The Happiness of Pursuit
I have borrowed the title of this blog from a book that I recently read during my incessant travel over the last couple of months. Chris Guillebeau, the author, explores the various quests that individuals undertake to bring purpose to their lives. He himself had this realization as he embarked on his pursuit to visit every country on Earth before he crossed 35 years of age. As I read about the travails of the questers (and of their subsequent elation as they attained their purpose) in the book, I reflected about myself and people around me.
A close friend who, like most other 30 something women steeped in her career, was focused purely on her work. Till she crossed paths with friends who introduced her to motorbikes. She not only bought herself a majestic bike, but within a couple of years started doing multi-city rides. Today her purpose of life revolves around biking, connecting with bikers and exploring the country (and possibly beyond later) on her bike.
When I recently met her, I realised the immense happiness she derives from this new found purpose in life. My business partner seems to have multiple quests in life – be it in working actively for causes that impact the society, or an exponent of music in all forms and shapes or being a die-hard learner. And each of these she passionately pursues. I realise that this gives meaning to her life.
Do I personally have such a purpose in life? I realized that my quests were short-lived at different points in life. When I started reflecting deeper, I was able to connect the dots. There is one purpose that has excited me often from the time of my undergraduate studies. Writing. During my days of pre and post-graduation, I was a voracious writer. I started writing letters-to-the-editor of newspapers / magazines of every hue and colour. In order to write these letters, I had to read a lot, since the topics segued from education to sports to politics and business.
The intellectual stimulation got me hooked onto this quest. Further on, I used to write – during my stint in industrial sales – in trade journals and industry magazines. Blogging offered me another break to continue with my quest. As my blog series (Random Ruminations) suggests, I currently blog on myriad topics with a certain linkage to people. I believe all this is leading to a greater purpose in my life – that of writing a book. I discovered that while Manik, my business partner, has myriad purposes and I focused on one, this shared purpose of writing a book has excited us both equally. As of now, I am unaware of the topic but the happiness in pursuing this purpose is quite fulfilling. I see this purpose having the potential to excite others in our organisation, as we build it.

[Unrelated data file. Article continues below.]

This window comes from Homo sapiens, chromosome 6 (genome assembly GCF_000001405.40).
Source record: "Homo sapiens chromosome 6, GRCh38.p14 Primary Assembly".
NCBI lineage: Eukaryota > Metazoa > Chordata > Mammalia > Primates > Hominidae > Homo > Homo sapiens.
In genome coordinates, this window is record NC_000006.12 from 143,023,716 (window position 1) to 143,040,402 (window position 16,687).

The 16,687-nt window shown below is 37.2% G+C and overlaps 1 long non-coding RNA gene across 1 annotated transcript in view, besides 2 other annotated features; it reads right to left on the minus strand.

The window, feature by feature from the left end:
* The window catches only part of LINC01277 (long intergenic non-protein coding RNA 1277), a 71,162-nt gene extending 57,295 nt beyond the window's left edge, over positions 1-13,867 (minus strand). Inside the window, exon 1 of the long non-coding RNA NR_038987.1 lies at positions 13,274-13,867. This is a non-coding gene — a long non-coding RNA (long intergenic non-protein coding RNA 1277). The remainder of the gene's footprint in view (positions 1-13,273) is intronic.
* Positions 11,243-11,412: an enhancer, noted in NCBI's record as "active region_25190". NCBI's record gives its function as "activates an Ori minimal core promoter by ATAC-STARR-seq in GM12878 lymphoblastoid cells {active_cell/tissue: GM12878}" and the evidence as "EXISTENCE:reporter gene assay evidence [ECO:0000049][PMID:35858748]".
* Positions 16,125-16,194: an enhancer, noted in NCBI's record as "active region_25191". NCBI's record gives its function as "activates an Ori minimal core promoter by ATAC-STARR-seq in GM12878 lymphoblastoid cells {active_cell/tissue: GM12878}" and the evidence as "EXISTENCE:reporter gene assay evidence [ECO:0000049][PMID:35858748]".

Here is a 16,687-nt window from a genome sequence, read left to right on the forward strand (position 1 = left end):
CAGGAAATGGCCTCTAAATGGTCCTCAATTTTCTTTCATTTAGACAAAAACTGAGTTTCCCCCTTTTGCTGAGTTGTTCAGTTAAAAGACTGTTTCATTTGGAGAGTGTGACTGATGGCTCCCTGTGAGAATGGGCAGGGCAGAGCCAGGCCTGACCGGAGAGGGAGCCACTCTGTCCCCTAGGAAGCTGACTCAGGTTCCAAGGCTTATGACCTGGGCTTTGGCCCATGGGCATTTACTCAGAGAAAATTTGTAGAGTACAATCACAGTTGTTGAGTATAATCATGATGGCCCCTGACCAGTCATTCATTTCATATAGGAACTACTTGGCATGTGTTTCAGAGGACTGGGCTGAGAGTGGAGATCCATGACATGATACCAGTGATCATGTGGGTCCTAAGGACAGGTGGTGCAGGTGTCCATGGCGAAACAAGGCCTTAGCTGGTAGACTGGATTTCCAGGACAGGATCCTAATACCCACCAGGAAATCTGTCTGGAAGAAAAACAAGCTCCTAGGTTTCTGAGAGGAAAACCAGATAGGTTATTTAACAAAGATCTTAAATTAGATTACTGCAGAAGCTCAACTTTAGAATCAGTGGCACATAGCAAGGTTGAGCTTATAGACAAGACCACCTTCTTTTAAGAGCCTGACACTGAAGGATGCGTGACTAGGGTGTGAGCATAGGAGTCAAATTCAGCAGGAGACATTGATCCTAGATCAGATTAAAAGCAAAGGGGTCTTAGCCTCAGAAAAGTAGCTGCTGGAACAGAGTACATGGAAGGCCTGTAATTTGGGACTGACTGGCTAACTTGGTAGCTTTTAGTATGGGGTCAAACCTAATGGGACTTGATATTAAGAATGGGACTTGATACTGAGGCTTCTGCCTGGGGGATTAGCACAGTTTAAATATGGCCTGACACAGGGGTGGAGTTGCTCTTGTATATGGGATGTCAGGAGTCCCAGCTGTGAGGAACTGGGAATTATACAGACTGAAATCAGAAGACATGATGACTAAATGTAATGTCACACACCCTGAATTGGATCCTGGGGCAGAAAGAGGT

It is quite intriguing to ponder upon how the purpose of the entrepreneur / leader can get translated into that of the organisation (as could be the case with us at Element78). This was noticed in the case of Steve Jobs’ passion to bring in innovation and design into his products. A purpose that was contagious enough for Apple to rally around quickly. In the case of not-for-profit organisations, the purpose is the reason why the team rallies together and forms an organisation. However, in the case of corporates, the situation is different.
What stops humans to have such higher purposes in corporate organisations. Organisations of this nature are driven by profits and hence the driving force of both the organisation and the employees is often deemed to be materialistic in nature. However, there are a few examples of organisations that have had their core purpose defined very differently. From “contributing to human welfare” to “helping to save lives around the world” on the one hand, to “safety of employees and stakeholders” and “being on-time, every time”. A well-defined purpose (beyond the obvious business objectives) gives greater meaning to employees as well as other stakeholders to remain engaged with the organisation productively.
It cements the relationship of individuals with the organisation and builds stronger teams. Evolving and setting such a purpose is quintessential for any contemporary leader to lead and develop his / her business strategy. Such a purpose will guide the organisation’s ethical and business framework on one hand and on the other will be an inspirational ‘lighthouse’ for its employees. Of course, having this purpose as a marketing gimmick will serve no purpose. It needs to be breathed, lived and experienced by all coming in contact with such organisations. Infusing this purpose in the team is a gargantuan task; people will align only when there is a confluence of beliefs.
The challenges are: how do we bring authenticity to building this purpose? Where does the passion come from? What is required to bring the confluence?
- The Team Effectiveness Mantra - March 14, 2019
- 3 Must-Have Managerial Dialogues to Engage & Develop Teams - November 14, 2018
- Why Managers Need to Understand Team Diversity - October 4, 2018
- Why Managers Need to Learn the Art of Conversations - August 8, 2018
- 6 Things Managers Can Do to Drive Employee Engagement - July 30, 2018
- The Happiness of Pursuit - October 10, 2017